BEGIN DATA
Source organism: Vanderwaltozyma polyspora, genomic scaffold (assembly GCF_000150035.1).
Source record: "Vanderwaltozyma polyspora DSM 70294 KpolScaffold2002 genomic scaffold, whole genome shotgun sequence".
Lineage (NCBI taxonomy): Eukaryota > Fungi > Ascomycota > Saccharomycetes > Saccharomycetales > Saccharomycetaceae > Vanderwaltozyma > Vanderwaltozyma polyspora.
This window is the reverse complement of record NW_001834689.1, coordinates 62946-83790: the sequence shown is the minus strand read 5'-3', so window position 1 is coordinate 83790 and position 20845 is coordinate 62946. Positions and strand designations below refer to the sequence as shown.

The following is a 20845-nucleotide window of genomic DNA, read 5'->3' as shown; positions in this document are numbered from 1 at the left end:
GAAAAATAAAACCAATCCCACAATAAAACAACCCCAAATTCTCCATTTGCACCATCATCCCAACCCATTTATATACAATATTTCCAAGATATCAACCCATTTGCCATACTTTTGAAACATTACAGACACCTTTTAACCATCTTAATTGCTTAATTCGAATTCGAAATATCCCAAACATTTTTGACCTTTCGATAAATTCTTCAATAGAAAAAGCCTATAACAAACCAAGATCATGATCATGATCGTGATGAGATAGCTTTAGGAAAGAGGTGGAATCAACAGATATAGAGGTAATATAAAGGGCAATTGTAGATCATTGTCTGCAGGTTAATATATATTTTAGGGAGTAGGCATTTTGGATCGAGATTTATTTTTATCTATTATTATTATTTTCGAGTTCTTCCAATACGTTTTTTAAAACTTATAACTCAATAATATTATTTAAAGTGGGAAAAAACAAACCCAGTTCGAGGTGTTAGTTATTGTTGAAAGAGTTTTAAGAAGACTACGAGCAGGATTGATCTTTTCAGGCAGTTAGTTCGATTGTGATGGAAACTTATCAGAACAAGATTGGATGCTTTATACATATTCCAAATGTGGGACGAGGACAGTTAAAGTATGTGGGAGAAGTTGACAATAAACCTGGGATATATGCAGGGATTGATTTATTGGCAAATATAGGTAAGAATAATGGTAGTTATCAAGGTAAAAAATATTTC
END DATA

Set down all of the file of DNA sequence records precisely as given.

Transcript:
Source organism: Vanderwaltozyma polyspora, genomic scaffold (assembly GCF_000150035.1).
Source record: "Vanderwaltozyma polyspora DSM 70294 KpolScaffold2002 genomic scaffold, whole genome shotgun sequence".
Lineage (NCBI taxonomy): Eukaryota > Fungi > Ascomycota > Saccharomycetes > Saccharomycetales > Saccharomycetaceae > Vanderwaltozyma > Vanderwaltozyma polyspora.
This window is the reverse complement of record NW_001834689.1, coordinates 62946-83790: the sequence shown is the minus strand read 5'-3', so window position 1 is coordinate 83790 and position 20845 is coordinate 62946. Positions and strand designations below refer to the sequence as shown.

The following is a 20845-nucleotide window of genomic DNA, read 5'->3' as shown; positions in this document are numbered from 1 at the left end:
GAAAAATAAAACCAATCCCACAATAAAACAACCCCAAATTCTCCATTTGCACCATCATCCCAACCCATTTATATACAATATTTCCAAGATATCAACCCATTTGCCATACTTTTGAAACATTACAGACACCTTTTAACCATCTTAATTGCTTAATTCGAATTCGAAATATCCCAAACATTTTTGACCTTTCGATAAATTCTTCAATAGAAAAAGCCTATAACAAACCAAGATCATGATCATGATCGTGATGAGATAGCTTTAGGAAAGAGGTGGAATCAACAGATATAGAGGTAATATAAAGGGCAATTGTAGATCATTGTCTGCAGGTTAATATATATTTTAGGGAGTAGGCATTTTGGATCGAGATTTATTTTTATCTATTATTATTATTTTCGAGTTCTTCCAATACGTTTTTTAAAACTTATAACTCAATAATATTATTTAAAGTGGGAAAAAACAAACCCAGTTCGAGGTGTTAGTTATTGTTGAAAGAGTTTTAAGAAGACTACGAGCAGGATTGATCTTTTCAGGCAGTTAGTTCGATTGTGATGGAAACTTATCAGAACAAGATTGGATGCTTTATACATATTCCAAATGTGGGACGAGGACAGTTAAAGTATGTGGGAGAAGTTGACAATAAACCTGGGATATATGCAGGGATTGATTTATTGGCAAATATAGGTAAGAATAATGGTAGTTATCAAGGTAAAAAATATTTC